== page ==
Finally, let’s consider the melting points of molecular compounds, things like water, carbon dioxide, and caffeine. As you can tell from our examples, molecular compounds can have very different physical properties. However, they generally have melting points well below those of ionic, covalent-network, and metallic compounds because the molecular units are held together by weak intermolecular interactions. Typically, you can determine relative melting points of molecular compounds by assessing the weight and intermolecular interactions. Light molecules with weak intermolecular interactions, like carbon dioxide, will have really low melting points and exist as gases at room temperature. Conversely, heavy molecules with significant intermolecular interactions, like caffeine, will have higher melting points and are solid at atmospheric pressures. And then there’s everything in between. Water is light, but has a really strong network of hydrogen bonds so exists as a liquid at room temperature. Basically, to understand molecular compounds, you should always start by assessing their ability to form intermolecular interactions.
Now that we’ve considered how bonding and structure impact melting and boiling points, let’s consider another important chemical characteristic—solubility.
As an upfront note, we will talk a lot about water in this section, after all it is the “universal solvent”, but the word solubility doesn’t just mean soluble in water. Solubility is the general measure of a solute’s ability to dissolve in a solvent to form a homogenous solution. While the solvent is often water, it’s important to keep in mind that that’s not always the case.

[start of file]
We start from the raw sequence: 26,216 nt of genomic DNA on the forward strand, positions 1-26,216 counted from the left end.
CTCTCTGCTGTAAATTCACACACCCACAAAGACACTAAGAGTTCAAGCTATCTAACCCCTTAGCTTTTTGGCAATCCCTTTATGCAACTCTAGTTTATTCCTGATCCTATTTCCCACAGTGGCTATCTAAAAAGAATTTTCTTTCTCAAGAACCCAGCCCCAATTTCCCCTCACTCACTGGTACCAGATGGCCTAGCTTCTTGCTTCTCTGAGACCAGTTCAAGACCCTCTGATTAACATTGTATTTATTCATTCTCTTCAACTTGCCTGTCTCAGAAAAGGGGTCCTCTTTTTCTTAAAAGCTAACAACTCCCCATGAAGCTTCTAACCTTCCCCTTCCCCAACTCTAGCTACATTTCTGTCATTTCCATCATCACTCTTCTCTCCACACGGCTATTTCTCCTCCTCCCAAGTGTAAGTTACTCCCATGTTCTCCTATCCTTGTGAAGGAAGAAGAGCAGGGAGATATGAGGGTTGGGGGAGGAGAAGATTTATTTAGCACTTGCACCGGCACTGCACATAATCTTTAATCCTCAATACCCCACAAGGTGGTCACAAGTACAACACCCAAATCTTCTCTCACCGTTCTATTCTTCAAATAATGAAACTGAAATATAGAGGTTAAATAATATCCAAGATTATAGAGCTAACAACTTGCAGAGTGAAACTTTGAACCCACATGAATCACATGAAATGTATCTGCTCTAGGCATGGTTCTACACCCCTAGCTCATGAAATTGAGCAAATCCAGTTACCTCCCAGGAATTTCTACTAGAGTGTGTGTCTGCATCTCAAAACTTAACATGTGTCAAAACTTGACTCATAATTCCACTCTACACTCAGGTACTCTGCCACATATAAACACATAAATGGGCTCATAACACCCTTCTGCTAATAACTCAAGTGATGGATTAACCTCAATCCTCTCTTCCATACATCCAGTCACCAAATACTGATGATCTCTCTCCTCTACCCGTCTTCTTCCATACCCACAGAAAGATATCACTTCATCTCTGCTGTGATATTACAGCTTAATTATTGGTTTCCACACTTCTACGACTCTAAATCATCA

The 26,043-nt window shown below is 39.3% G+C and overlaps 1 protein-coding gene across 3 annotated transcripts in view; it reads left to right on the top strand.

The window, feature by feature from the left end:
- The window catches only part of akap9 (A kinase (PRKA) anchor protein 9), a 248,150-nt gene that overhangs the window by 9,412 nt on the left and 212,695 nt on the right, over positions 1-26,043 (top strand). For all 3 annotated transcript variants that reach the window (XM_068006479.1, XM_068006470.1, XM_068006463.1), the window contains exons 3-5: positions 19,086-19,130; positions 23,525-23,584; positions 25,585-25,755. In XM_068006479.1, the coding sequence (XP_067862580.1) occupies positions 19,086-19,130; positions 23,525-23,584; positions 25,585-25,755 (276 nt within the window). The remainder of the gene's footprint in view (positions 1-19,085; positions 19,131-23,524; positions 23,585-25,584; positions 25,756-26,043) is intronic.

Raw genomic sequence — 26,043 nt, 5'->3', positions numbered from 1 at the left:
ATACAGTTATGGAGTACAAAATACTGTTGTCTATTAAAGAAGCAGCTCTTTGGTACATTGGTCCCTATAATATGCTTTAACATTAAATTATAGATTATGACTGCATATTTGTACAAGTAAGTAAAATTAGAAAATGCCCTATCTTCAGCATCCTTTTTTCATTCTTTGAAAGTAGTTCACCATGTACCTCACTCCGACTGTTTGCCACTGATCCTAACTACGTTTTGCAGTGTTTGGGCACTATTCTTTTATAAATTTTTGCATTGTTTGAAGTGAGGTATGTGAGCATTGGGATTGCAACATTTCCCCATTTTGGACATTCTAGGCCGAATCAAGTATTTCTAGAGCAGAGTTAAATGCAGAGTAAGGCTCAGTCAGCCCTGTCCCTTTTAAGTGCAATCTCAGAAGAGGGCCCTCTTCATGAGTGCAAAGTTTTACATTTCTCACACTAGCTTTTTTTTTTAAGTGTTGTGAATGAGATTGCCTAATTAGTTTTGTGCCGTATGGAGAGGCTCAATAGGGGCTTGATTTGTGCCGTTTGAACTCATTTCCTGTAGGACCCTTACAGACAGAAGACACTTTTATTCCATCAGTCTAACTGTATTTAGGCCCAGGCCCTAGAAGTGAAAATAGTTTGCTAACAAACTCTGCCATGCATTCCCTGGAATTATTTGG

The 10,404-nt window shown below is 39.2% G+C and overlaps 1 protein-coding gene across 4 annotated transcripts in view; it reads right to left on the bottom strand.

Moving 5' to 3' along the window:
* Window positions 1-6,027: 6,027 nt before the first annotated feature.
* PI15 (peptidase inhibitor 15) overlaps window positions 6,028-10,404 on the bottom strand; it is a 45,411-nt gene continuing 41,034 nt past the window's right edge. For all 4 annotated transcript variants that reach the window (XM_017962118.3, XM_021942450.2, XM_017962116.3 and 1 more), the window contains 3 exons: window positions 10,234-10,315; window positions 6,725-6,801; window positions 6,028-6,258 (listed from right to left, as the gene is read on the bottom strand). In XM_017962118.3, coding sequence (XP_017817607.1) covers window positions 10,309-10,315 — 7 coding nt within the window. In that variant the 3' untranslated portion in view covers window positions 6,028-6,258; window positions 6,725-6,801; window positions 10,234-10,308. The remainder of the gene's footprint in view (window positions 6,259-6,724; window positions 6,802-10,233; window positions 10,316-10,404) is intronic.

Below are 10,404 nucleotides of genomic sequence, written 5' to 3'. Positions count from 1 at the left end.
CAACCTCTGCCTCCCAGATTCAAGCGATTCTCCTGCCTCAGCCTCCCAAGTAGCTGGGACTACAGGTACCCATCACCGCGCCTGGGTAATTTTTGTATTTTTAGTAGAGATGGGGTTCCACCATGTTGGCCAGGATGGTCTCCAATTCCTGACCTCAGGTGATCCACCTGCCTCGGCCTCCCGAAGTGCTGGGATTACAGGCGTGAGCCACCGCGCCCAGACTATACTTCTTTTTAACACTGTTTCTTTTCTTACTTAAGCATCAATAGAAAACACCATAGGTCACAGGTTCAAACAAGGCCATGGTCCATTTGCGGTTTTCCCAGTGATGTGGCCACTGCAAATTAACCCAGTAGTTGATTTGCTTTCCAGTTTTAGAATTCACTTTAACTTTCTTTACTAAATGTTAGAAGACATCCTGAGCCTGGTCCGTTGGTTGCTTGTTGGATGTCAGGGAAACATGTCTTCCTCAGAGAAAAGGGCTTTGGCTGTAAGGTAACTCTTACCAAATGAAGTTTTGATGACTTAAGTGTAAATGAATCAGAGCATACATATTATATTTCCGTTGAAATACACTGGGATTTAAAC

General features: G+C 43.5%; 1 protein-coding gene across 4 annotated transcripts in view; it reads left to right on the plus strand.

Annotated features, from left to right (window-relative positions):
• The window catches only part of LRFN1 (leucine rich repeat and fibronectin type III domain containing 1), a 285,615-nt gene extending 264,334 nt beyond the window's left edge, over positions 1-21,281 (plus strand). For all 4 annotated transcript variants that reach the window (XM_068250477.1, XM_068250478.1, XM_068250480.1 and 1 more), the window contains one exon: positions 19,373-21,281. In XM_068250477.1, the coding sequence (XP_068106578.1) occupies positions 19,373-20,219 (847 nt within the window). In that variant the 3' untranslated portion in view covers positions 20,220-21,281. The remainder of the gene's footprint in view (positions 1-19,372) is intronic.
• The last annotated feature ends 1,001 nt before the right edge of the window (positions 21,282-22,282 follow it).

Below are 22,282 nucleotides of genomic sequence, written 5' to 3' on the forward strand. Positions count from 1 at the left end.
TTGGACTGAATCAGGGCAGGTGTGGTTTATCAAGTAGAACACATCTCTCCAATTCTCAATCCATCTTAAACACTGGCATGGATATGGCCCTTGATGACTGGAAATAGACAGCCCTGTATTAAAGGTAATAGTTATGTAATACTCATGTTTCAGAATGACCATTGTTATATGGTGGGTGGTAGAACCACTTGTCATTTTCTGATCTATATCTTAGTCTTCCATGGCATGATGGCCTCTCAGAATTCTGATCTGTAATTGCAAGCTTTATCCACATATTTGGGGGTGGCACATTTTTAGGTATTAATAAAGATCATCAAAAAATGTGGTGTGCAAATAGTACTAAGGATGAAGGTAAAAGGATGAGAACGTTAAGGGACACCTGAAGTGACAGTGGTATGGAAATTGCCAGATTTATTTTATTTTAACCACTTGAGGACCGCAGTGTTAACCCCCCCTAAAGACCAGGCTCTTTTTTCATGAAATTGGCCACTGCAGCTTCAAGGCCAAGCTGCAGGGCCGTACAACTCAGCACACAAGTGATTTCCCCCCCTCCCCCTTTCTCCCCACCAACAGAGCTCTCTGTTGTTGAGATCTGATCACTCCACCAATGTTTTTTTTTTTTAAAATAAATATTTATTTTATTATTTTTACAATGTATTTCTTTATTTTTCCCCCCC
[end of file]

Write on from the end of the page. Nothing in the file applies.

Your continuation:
Alright, let’s dive in.
When we think about solubility, the phrase, “like dissolves like” often comes to mind. This is most relevant when discussing the solubility of molecular compounds. The “like” in the phrase usually refers to polar or nonpolar molecules, two categories that molecular compounds are broadly split into. Polar compounds have bonds where the electron density is unequally distributed among the atoms. They typically have a lot of heteroatoms (oxygen, nitrogen, halides, etc.), which create areas of positive and negative charge. Strong intermolecular interactions occur when those areas in one molecule align with the opposite charges in another molecule. Thus, polar molecules tend to dissolve in polar solvents because of these attractive intermolecular forces—the process is energetically favorable. Conversely, nonpolar molecules are more or less neutral throughout and are mostly carbon and hydrogen. This means that they can only form weaker intermolecular interactions with other nonpolar and polar molecules.